Ginni Thomas’s close ties to members of the powerful circle of conservative legal elites centered around her husband, Supreme Court Justice Clarence Thomas, has raised questions about the role their overlapping professional network played in her effort to overturn the former President Trump’s loss in the 2020 election.
In a new book out Tuesday, Ginni Thomas provided a window into her years-long effort to cultivate and nurture relationships with and among her husband’s former Supreme Court clerks.
Among Clarence Thomas’s former clerks is lawyer John Eastman, a key figure in the House Jan. 6 select committee’s probe, whose communications with Ginni Thomas after the 2020 election have drawn attention from congressional investigators who last week asked her to testify before the panel.
The book, “Created Equal,” a companion text to filmmaker Michael Pack’s 2020 documentary by the same name and co-edited by Attorney Mark Paoletta, contains interviews with Clarence and Ginni Thomas conducted over 2017 and 2018, portions of which were previously unreleased.
In it, Ginni Thomas discusses her efforts to build “connective tissue across the years” among Clarence Thomas’s former law clerks. She describes a recent summer retreat in Utah where the Thomases gathered with former clerks and their families, as well as her work to create a directory for clerks to stay in touch as they families and rise through the legal ranks.
“He used to tell them, you’re going to be future leaders, it’s coming your way, you’re going to be next,” Ginni Thomas says of her husband’s advice to his clerks. “And now they are.”
“It’s a joy for us to have hundreds of young people and now middle-aged people, all former clerks, sprinkled around the country who are doing amazing things, both personally and professionally — judges, teachers, and lawyers, and even housewives who are spending their time with their children,” she adds. “It’s really exciting to watch what they’re doing.”
As part of her effort to overturn the 2020 election results, Ginni Thomas communicated with at least two mutual contacts of Clarence Thomas: Eastman, his former clerk, and an Arizona lawmaker who is married to a former colleague of the justice’s.
This correspondence reflects a years-long pattern in which Ginni Thomas’s political activity has overlapped with her husband’s judicial position, raising ethical questions about his impartiality amid her work.
During the post-election time frame, Clarence Thomas declined to recuse himself from numerous pro-Trump legal challenges that contested the 2020 results. And earlier this year, he cast the lone dissenting vote from a Supreme Court ruling that cleared the way for the House select committee probing the Jan. 6, 2021, insurrection to obtain Trump White House records.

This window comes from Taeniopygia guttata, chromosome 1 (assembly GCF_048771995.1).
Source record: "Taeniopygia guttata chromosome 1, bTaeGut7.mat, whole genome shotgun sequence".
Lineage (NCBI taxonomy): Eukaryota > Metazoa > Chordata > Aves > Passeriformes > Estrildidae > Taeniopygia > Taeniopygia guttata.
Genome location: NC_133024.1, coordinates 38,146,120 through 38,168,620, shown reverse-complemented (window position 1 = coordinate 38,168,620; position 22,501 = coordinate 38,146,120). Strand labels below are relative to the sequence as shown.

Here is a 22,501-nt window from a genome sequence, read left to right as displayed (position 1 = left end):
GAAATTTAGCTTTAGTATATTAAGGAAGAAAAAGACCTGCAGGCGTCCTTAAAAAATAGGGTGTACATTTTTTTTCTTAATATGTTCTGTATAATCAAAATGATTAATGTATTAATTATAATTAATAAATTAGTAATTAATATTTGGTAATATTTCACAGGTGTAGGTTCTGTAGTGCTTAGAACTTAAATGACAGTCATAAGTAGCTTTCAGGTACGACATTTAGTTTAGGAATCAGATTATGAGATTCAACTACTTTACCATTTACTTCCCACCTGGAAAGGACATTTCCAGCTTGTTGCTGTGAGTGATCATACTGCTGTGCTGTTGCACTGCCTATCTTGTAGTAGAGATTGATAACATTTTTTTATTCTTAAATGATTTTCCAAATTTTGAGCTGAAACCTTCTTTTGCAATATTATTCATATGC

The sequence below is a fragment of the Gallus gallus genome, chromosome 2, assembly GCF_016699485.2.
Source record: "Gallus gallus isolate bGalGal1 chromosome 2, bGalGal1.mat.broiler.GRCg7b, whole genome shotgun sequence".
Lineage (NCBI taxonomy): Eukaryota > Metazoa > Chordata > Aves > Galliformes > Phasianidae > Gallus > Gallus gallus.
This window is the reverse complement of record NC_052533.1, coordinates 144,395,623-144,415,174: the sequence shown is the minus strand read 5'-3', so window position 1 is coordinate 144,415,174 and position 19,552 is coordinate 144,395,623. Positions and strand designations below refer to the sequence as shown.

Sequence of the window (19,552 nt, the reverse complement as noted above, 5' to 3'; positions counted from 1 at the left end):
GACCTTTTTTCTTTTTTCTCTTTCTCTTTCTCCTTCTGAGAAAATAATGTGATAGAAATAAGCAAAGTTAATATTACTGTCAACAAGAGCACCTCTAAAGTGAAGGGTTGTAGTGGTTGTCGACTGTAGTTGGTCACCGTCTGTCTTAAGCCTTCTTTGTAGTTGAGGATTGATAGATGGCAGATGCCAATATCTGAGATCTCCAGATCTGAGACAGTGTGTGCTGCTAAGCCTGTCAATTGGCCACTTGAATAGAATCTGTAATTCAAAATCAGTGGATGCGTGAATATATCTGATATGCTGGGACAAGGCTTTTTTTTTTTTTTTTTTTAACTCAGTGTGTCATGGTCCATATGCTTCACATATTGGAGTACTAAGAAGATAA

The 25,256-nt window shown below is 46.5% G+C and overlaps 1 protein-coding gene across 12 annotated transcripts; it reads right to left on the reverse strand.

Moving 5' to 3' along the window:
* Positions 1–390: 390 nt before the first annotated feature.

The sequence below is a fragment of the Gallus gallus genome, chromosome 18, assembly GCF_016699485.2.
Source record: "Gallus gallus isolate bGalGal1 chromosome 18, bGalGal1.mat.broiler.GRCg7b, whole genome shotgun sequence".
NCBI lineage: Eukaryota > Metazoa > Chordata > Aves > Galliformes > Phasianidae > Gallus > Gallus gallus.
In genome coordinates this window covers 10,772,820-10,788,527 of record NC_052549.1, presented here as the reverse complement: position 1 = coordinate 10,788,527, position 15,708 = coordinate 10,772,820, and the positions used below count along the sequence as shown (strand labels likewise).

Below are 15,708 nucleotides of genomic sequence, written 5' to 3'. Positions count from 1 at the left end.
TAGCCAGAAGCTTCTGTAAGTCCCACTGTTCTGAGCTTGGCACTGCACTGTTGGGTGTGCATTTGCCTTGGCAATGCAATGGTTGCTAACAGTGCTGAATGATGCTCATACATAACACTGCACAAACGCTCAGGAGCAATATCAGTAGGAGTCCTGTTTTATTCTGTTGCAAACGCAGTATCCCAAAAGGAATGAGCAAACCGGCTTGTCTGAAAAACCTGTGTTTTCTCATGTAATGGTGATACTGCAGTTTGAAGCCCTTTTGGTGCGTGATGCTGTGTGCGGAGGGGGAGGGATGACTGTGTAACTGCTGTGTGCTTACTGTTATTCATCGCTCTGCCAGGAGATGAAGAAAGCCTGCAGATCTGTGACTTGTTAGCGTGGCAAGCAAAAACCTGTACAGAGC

The ethical questions surrounding Clarence Thomas have intensified as new details of his wife’s aggressive effort to help overturn Trump’s electoral defeat have continued to emerge.
Last week, it was revealed that Ginni Thomas had exchanged emails with Eastman, the author of two legal memos for the Trump campaign arguing that then-Vice President Mike Pence was authorized to certify Joe Biden’s win in the 2020 presidential election.
The Washington Post, which reported on the existence of the email correspondence, did not provide details on their contents.
Neither Ginni Thomas nor a lawyer for Eastman immediately responded to a request for comment.
Soon after the report, the House Jan. 6 committee asked Ginni Thomas to speak with the panel. Ginni Thomas told The Daily Caller last week that she was eager to speak to investigators.
“I can’t wait to clear up misconceptions,” she told the outlet, which reported that she did not specify what those misconceptions might be. “I look forward to talking to them.”
The committee had previously said it would abstain from attempting to speak with Thomas after news broke that she also texted with Trump chief of staff Mark Meadows about efforts to keep Trump in office.
Those reports revealed that in the weeks following the 2020 election, Thomas exchanged dozens of text messages with Meadows that appeared to show her strategizing over how to bypass the will of American voters and install Trump for a second White House term despite his loss to Biden, an outcome she described as an “obvious fraud” and “the greatest heist of our history.”
Thomas also reportedly urged 29 Arizona lawmakers to intervene after Trump’s electoral defeat in the state, pressing them to set aside Biden’s slate of electors and put forth “a clean slate of Electors,” according to The Washington Post.
One of the recipients, Russell Bowers, Speaker of the Arizona House, is scheduled to appear before the Jan. 6 committee on Tuesday.
Another Arizona Republican who received a Nov. 9, 2020, email from Thomas that urged the lawmaker to “fight back against fraud” was Shawnna Bolick, a state House member who served on the elections committee in 2020. Bolick’s husband, Clinton Bolick, is a former colleague of Clarence Thomas’s, who is godfather of one of the Bolick’s sons.
According to the Post, Shawnna Bolick wrote back to Ginni Thomas on Nov. 10, “I hope you and Clarence are doing great!”
Bolick told the Post she received tens of thousands of emails after the election and responded to Thomas the same way she did to other correspondents, by advising them on how to submit a voter fraud complaint in Arizona.